What we call the ‘downfall of television’ is actually nothing but a well-thought-out strategy by TV channels to connect advertisers and their target audience. People want to watch these shows and thus these shows get made. It’s a simple demand and supply equation.
For every show that is produced and put on-air, there is a huge amount of research that is done. The target audience is selected looking at the theme of the show, the cast is selected looking at who the producers want to attract, the clothes, the plot, the makeup, everything is carefully picked out and put together. What the urban viewer needs to understand is that all shows are simply not made for them, or aimed at them.
The entire debate only arises because it has become cool to mock these shows and tell stories of “oh, I was never interested in watching it in the first place”. Deep down, everyone wants to secretly tune in, because we only pretend to hate them. We are a country of gawkers and that’s what every producer wants to cash into.
For the Indian middle class, entertainment largely means being voyeurs
For the Indian middle class, entertainment largely means being voyeurs who enjoy glancing into the lives of others through the camera. Reality shows like Bigg Boss and Splitsvilla provide us with that opportunity with doses of drama, emotions and constructed reality. After so many seasons, it is a given fact that Indians don’t buy the drama anymore, but still, a large number of viewers suggests people love it nevertheless.
The heightened drama of celebrities hurling abuses, talking in hushed tones and scheming against each other are some of the attractions of Bigg Boss. The tasks thrown in are secondary as Salman Khan.
Viewers love it for the sense of action it gives despite being passive watchers. Voyeurism has always had great potency. It gives us the feeling of peeping in at the wrong and forbidden. The use of CCTV camera footages and night sensor cameras give us a privy into their personal space adding to our sense of superiority and inertness while giving us passive control.
In real life, it is not easy to shout back, slap or splash water at another being that you dislike. Civility stops us from doing it. However, the cocooned world of these reality shows where politics helps you survive, the rules of decency crumble away. Possibly viewers enjoy these shows for the simple fact that at an unconscious level they are manifestations of their own emotions which they fail to express in reality but wish they did.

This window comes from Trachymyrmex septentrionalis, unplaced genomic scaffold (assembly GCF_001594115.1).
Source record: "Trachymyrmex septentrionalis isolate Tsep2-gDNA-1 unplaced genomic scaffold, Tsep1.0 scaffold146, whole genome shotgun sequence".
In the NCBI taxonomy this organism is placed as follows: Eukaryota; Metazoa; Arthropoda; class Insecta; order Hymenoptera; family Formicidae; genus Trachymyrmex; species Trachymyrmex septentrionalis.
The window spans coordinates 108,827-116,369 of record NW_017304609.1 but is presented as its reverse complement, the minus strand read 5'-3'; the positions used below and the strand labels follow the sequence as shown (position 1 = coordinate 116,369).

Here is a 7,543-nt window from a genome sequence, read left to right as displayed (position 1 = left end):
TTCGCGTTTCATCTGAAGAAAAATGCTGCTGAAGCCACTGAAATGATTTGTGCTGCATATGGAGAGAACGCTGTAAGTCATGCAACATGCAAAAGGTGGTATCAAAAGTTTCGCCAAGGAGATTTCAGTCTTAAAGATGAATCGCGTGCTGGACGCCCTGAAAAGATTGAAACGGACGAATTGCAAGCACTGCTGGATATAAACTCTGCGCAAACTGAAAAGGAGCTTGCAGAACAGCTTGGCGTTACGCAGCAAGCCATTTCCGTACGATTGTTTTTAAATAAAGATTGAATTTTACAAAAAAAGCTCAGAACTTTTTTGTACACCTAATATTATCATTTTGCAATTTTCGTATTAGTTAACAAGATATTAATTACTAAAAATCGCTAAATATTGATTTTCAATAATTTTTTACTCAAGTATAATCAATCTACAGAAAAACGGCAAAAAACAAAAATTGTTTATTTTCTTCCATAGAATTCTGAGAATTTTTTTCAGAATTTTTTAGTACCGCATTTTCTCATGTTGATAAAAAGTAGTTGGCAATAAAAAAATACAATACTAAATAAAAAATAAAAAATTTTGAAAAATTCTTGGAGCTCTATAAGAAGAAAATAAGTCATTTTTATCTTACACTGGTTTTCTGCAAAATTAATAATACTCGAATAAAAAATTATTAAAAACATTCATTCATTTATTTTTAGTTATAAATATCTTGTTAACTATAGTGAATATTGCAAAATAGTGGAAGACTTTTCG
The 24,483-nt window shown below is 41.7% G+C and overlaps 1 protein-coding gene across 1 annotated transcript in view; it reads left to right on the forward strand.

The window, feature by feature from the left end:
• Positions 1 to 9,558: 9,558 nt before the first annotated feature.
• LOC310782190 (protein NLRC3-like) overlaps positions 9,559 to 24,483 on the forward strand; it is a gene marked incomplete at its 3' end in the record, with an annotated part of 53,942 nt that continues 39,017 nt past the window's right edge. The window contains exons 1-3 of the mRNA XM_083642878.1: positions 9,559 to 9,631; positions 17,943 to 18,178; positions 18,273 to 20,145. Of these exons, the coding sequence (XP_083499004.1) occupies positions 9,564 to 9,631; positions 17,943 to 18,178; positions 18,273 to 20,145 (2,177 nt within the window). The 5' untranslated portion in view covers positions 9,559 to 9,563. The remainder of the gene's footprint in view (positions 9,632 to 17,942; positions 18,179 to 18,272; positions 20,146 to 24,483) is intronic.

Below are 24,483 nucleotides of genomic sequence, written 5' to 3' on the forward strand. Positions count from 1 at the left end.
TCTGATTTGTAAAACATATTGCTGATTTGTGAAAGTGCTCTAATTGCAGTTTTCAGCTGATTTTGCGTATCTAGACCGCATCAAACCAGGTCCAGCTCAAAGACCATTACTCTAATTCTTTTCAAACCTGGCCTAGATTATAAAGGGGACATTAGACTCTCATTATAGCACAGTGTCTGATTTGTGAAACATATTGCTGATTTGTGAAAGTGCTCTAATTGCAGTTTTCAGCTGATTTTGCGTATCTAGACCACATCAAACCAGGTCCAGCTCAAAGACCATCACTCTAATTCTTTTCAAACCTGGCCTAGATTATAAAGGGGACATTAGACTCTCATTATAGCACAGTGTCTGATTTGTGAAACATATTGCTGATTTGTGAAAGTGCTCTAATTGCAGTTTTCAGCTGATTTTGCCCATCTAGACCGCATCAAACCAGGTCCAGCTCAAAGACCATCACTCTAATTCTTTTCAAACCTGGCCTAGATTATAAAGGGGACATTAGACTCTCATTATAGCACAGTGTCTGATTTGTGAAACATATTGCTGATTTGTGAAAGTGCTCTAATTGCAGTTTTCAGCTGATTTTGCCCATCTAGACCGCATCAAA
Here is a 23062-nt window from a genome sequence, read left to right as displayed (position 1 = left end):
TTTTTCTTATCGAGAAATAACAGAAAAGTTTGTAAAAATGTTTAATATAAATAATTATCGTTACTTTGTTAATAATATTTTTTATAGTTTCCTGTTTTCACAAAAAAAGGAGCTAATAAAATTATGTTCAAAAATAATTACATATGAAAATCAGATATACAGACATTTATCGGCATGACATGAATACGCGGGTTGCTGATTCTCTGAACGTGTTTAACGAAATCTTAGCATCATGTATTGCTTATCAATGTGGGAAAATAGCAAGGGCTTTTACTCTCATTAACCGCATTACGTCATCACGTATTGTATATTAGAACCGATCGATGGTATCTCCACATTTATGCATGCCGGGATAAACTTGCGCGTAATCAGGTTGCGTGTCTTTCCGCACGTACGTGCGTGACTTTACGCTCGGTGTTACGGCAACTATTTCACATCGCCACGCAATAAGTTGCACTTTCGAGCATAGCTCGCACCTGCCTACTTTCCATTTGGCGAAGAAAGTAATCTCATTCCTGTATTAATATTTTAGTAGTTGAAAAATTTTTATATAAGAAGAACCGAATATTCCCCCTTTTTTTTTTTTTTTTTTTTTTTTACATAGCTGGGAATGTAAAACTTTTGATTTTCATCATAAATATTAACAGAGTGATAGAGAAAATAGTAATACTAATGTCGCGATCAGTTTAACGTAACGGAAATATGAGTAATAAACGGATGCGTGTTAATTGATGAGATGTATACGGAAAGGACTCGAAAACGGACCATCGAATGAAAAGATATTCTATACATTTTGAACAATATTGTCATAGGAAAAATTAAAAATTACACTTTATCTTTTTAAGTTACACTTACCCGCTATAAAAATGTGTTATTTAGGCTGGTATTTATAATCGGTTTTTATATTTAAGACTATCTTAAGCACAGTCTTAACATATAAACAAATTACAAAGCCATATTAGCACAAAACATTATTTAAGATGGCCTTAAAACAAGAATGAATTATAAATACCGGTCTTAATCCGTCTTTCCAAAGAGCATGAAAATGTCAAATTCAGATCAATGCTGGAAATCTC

It’s the sheer nonsense of reality television that appeals to its viewers
It’s evident: The Indian audience prefers watching men and women finding true love through tasks that require men to remain shirtless while women help oil their backs. This Splitsvilla task brings them one step closer to love.
But it’s the sheer nonsense of reality television that appeals to its viewers. It’s easier to simply give in to whatever rubbish Rannvijay, Salman and Sunny throw at you than question the logic behind it because in the world of TRPs, this sells.
May be reality television producers are trying to prove to the world that it does get worse, every single time. They probably hang out with each other and bet on who can make the worst reality TV show. How else could they get men to seduce women as they float around in a heart-shaped pool of chocolate?
Let’s not forget – Bigg boss contestants have given TEDx talks because they’re obviously an inspiration for a lot of young minds. Splitsvillans and Roadies contestants have hundreds of fan accounts on Instagram with descriptions marking the date and time that the contestants followed the fan account.
While some of us think the shows are just pathetic jokes, there are more people out there who genuinely consume MTV, make time for its shows and hope to make it to Rannvijay’s gang on Roadies.
By Neera Majumdar, journalist at ThePrint.